This assembly lends way to a very tight fit for your link. Each pin is secured by pulling the chain outwards on both sides, forcing the pin ends into their respective slots. The two plates become locked, and should stay very secure with proper tension upon your chain.
This is sometimes called a rivet-style master link. They are known to be more durable and secure with a tighter grip. It is preferred by professionals for this reason.
You can always take your bike to a professional bike shop if you need to purchase a new master link or need additional guidance in replacing your link or chain.
What Does the Master Link Look Like?
It is possible to buy replacement master links and replacement pins individually, so when looking at purchasing these you will want to make sure that the master link is compatible with your chain type and brand.
If you are dealing with a chain with a master link, you need to be able to find the master link within that chain. Look for a link that is slightly wider and of a different metal finish than the other links; your master link should not be too tricky to spot. However, you will need to make sure you spot it correctly if you wish to remove the master link. Follow the step-by-step guide below if this is the case!
How to Find the Master Link on a Bike Chain: A Step-by-step Guide
Here is a step by step guide on how to find the master link on a bike chain. You don’t need any special equipment to find the master link (although a bike workstand could be helpful), but you will need to have some basic knowledge of your bike type. For example, most bikes that are BMX bikes (bicycle motorbikes) or three speed town bikes with internal gears will have a master link, but not all bikes will have one.
While you don’t need a special tool to simply locate the master link, removing or replacing it will likely require master link pliers, needle nose pliers, and in some cases, a gear cable.
Most bike chains have a master link. You can usually tell if your bike has a master link if the width of the gap between the link plates is ⅛ inch or 3 mm wide. If you do intend to remove the master link and your link is rivet-style, you may need some tools such as master link pliers to pull apart the rivet from the chain. You may also need some special replacement pins if your chain comes undone incorrectly.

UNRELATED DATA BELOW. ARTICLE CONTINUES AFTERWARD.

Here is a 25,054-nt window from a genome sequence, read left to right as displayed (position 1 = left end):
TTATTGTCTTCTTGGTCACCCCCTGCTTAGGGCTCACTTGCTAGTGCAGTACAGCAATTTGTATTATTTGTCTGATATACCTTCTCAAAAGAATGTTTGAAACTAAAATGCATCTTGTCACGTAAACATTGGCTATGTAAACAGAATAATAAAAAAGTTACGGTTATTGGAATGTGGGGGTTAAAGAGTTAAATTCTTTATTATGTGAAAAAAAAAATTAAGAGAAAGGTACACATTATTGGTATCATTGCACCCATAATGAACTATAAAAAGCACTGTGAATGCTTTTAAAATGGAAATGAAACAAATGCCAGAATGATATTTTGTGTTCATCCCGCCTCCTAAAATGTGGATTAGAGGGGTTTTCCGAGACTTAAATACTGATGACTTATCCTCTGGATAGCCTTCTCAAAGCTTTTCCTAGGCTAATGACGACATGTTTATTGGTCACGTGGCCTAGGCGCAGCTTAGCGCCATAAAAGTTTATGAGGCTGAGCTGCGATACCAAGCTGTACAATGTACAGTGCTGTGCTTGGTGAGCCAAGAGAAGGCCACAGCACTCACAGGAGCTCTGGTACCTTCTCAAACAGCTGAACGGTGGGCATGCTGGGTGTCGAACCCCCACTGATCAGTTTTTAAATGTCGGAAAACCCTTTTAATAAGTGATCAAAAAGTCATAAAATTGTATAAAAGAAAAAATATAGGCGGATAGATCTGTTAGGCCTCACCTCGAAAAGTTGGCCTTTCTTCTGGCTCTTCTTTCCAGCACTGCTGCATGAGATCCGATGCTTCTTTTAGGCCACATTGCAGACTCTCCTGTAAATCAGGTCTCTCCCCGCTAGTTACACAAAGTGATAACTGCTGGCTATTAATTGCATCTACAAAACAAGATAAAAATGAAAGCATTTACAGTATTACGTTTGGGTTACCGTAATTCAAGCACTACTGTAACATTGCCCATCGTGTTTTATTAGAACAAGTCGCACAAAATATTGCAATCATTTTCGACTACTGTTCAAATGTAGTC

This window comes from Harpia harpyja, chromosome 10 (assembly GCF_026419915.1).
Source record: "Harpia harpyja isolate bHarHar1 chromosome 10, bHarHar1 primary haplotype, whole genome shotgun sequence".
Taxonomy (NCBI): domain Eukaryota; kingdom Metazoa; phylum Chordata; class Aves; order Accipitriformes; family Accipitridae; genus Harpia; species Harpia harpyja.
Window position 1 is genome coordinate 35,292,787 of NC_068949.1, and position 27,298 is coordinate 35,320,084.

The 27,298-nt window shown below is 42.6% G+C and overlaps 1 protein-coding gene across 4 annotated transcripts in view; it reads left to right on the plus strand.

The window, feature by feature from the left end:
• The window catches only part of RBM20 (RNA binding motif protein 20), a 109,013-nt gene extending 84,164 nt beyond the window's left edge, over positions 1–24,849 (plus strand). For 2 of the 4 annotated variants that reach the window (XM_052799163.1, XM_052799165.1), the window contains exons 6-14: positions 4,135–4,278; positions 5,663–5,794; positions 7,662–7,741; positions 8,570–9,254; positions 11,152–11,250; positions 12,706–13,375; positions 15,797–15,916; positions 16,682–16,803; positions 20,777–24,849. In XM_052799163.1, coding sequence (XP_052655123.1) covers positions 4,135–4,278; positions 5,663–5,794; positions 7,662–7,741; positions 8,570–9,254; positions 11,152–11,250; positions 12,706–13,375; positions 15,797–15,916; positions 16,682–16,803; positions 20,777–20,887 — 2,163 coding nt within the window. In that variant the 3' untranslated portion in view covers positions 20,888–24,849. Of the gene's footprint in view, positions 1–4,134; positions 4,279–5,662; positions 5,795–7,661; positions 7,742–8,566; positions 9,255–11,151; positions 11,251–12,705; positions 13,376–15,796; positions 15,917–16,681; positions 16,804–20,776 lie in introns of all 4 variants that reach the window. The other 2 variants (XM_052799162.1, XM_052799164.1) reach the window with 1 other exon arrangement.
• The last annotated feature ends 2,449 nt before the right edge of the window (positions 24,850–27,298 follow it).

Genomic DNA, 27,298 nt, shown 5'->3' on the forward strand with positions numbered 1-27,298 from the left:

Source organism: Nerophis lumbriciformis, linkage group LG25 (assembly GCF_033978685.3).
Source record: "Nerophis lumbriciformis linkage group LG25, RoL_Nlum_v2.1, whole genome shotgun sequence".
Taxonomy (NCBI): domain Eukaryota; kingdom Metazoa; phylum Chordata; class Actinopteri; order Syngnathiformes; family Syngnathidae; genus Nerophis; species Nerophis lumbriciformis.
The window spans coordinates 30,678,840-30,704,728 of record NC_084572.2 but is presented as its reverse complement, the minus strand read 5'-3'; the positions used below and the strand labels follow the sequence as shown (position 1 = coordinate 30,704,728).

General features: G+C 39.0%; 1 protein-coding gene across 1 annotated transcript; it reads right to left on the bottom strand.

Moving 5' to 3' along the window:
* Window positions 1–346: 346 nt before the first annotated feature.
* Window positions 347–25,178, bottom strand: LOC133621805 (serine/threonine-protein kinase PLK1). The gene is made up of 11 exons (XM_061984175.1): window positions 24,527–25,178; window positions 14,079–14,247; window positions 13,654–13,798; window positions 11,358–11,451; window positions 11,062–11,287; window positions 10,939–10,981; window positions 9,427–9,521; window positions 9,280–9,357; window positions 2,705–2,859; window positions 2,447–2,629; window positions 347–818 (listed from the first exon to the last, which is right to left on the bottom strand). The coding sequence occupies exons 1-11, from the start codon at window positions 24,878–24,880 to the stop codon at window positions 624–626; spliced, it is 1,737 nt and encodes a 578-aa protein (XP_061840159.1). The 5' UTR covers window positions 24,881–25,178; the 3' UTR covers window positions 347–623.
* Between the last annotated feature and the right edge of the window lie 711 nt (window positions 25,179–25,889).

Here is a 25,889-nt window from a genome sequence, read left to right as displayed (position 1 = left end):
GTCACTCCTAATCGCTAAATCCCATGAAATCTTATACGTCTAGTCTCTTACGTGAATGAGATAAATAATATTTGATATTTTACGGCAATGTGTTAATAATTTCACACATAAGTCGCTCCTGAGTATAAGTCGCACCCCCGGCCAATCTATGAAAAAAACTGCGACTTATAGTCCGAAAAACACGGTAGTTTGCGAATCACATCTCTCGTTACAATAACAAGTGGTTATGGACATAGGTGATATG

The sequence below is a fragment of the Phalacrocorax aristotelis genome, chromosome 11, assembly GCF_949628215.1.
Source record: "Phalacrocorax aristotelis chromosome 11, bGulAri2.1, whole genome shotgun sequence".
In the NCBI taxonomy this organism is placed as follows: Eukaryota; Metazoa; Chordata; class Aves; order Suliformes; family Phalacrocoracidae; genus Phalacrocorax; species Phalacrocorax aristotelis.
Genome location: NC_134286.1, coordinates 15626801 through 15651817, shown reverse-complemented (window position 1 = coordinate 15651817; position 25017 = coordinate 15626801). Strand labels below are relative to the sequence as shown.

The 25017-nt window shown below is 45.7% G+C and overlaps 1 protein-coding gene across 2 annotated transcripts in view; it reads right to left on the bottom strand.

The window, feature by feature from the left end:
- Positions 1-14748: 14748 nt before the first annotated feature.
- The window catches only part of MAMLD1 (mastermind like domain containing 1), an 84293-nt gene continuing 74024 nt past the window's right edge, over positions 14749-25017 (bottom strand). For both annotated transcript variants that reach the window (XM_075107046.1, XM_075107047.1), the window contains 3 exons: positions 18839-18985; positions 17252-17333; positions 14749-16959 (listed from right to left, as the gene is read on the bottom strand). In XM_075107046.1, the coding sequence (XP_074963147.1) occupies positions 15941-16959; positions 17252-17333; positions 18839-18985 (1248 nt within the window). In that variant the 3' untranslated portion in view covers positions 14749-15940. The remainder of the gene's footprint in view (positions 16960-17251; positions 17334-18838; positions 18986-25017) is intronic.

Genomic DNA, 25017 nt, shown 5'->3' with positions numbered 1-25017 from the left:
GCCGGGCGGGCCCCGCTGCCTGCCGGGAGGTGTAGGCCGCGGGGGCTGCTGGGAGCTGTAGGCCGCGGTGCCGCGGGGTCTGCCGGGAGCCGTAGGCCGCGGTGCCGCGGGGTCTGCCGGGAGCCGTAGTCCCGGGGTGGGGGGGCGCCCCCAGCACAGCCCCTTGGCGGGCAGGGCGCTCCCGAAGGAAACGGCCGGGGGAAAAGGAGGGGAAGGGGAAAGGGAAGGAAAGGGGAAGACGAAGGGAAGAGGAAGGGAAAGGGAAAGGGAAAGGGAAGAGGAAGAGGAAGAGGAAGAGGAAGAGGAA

Step #1: Mount your Bike on a Bike Stand or Turn it Over
Turning your bike upside down will allow you easier access and a better view of the bicycle chain. If you don’t have a bike stand, rest your bike on the handlebars and place it on an even surface to ensure stability.
Step #2: Position yourself on the Drivetrain Side of the Bike
Next, you will need to position yourself for easy access. Move to the drivetrain side of the bike (where the pedals are, near the rear wheel and front gears).
Step #3: Move the Pedals Slowly
As you gently move the pedals, the chain will rotate, allowing you to inspect its links. Locate what is the largest, most unique link on the chain. This is the master link, your access into chain detachment and attachment.
Step #4: Unlock the Rivet and Remove Master Link
If you wish to slip off your bike chain for inspection or replacement, you will need to remove the master chain link. First, identify which kind of link your master link is – it could be a rivet style or clip style as mentioned above. Shift down to your lowest gear, turn off your clutch, and remove the chain. Check out the video below for visual instructions.
Missing Master Link: What’s Next?
If you find out that your bike has no master link and you need to take the chain apart, don’t sweat. you’ll just need a special chain tool (a chain breaker tool) to dismantle the chain links. In this case, it’s always a good idea to have spare links as well as an extra chain pin around.
- First, you will need to slip the chain off of its gear to release tension. This will prevent your bike’s chain from snapping.
- Line up the chain breaker tool with any link on the chain, making sure it is aligned with the rivet link pin.
- Turn the lever on the chain tool. A pin will pop out, and the chain link will come undone.
- Now, you can easily remove the chain for inspection, cleaning, resizing, or replacement. Check out the video below if you need additional help.
I hope using the above method will leave you prepared to find the master link and proceed with your bike maintenance. It’s important to get up close and personal with your bike so you can easily spot when a maintenance task is required.
The first time finding the link is the hardest, but the process becomes second nature in no time. Every bike is a machine, so regular upkeep is crucial! We hope you are now equipped with the knowledge to keep your bike chains smooth sailing.